We present a combined chemical (auger electron spectroscopy) and microscopic (optical microscopy, scanning electron microscopy and scanning probe microscopy) study of the work of adhesion and delamination mechanisms at interfaces between a glassy polymer (glycol-modified polyethylene terephthalate) and Al covered with different types of surface hydroxides. A clear correlation between the measured work of adhesion and the chemical nature of the Al surface, specifically the hydroxyl coverage and the iso-electric point is found. The magnitude of the work of adhesion points to important contributions from plastic deformation in the glassy polymer for some cases. Delamination is shown to be accompanied by the formation of microscopic shear bands at such interfaces. The non-monotonous stress–strain behaviour of the glassy polymer that gives rise to the shear bands is also shown to lead to peculiar pinning events at the crack front. Evidence indicates that the occurrence of protrusions in the crack front deriving for example from the presence of stress concentrators and crack initiation sites ahead of the front, combined with mode and rate dependence of the local energy release rate along the front may pin the front at positions adjacent to a protrusion. It is believed such microscopic mode-dependent pinning phenomena may be relevant for the adhesion on patterned interfaces.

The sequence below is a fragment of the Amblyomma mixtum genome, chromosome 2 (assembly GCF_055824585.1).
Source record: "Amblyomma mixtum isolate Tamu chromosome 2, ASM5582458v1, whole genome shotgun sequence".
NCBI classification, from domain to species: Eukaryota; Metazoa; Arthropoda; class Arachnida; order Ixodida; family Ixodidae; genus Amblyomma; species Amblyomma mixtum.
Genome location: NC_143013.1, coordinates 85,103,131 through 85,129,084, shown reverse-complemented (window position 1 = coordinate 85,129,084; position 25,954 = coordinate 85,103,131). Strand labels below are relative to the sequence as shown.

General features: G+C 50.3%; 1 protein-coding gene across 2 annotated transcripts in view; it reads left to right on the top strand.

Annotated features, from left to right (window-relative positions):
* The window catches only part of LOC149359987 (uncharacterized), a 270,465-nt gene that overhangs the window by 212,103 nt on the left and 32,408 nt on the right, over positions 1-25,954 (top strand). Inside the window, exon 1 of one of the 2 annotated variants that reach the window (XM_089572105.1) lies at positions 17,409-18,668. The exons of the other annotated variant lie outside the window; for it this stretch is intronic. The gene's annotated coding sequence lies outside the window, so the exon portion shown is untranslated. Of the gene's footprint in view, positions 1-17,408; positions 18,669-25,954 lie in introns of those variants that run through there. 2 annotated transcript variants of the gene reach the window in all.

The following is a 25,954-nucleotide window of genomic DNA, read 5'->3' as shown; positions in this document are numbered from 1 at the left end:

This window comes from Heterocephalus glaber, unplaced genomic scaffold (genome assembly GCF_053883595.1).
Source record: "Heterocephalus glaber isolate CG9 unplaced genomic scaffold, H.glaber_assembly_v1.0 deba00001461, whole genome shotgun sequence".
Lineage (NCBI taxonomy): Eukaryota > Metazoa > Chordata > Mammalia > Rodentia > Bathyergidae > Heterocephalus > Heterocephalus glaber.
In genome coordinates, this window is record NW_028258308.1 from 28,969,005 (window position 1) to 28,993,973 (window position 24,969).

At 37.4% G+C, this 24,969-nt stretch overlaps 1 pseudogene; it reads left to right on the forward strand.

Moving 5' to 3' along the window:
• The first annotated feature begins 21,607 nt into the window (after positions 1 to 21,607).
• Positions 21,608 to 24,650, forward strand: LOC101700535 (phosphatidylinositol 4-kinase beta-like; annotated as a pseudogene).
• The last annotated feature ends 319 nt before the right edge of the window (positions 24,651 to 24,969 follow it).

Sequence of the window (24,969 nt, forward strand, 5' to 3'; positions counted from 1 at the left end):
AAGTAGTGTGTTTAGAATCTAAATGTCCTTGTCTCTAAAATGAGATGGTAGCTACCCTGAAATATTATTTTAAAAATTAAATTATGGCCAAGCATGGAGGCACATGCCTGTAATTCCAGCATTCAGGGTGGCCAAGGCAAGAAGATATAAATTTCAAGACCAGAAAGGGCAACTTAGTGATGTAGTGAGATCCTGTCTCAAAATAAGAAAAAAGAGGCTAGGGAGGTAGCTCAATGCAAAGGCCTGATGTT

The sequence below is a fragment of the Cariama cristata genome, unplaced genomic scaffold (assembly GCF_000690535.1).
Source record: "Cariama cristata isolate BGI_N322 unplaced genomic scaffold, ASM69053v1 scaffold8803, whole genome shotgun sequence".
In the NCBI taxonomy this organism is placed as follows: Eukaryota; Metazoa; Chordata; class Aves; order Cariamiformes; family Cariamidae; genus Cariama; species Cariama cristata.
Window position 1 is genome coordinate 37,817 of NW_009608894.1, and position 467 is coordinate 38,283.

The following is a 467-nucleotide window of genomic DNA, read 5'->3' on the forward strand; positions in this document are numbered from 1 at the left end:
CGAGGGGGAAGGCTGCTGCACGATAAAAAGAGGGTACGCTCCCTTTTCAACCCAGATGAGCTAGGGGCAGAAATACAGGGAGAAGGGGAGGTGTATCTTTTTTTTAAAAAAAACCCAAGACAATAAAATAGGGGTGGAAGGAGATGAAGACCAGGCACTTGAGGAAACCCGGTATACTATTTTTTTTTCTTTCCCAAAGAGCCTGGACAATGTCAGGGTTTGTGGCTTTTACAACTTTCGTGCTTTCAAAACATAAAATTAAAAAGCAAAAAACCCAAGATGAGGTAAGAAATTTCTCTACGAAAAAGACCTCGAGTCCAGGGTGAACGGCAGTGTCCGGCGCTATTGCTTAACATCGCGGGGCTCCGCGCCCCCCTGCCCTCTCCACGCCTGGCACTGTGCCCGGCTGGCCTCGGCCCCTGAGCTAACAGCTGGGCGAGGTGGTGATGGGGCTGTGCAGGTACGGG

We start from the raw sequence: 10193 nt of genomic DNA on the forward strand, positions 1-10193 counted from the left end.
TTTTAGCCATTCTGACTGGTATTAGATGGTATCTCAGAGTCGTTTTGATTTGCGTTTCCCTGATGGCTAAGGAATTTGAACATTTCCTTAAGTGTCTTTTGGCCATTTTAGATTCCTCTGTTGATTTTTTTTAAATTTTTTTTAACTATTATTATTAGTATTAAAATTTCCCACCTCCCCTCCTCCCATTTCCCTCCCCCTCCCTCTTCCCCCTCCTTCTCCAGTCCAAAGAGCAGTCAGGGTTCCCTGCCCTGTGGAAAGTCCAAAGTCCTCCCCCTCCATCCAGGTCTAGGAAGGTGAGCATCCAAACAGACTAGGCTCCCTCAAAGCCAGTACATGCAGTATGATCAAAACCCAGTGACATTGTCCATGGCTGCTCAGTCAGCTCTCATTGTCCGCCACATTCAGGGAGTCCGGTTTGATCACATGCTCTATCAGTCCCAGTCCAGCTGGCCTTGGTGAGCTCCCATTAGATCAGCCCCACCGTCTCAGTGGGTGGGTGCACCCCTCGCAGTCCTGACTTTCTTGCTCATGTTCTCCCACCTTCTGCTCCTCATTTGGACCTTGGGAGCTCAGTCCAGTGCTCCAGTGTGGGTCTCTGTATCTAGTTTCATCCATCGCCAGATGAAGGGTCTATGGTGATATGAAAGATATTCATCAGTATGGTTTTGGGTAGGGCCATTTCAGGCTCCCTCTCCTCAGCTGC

|Number of pages||11|
|Journal||Materials Science and Engineering: A|
|Publication status||Published - 2010|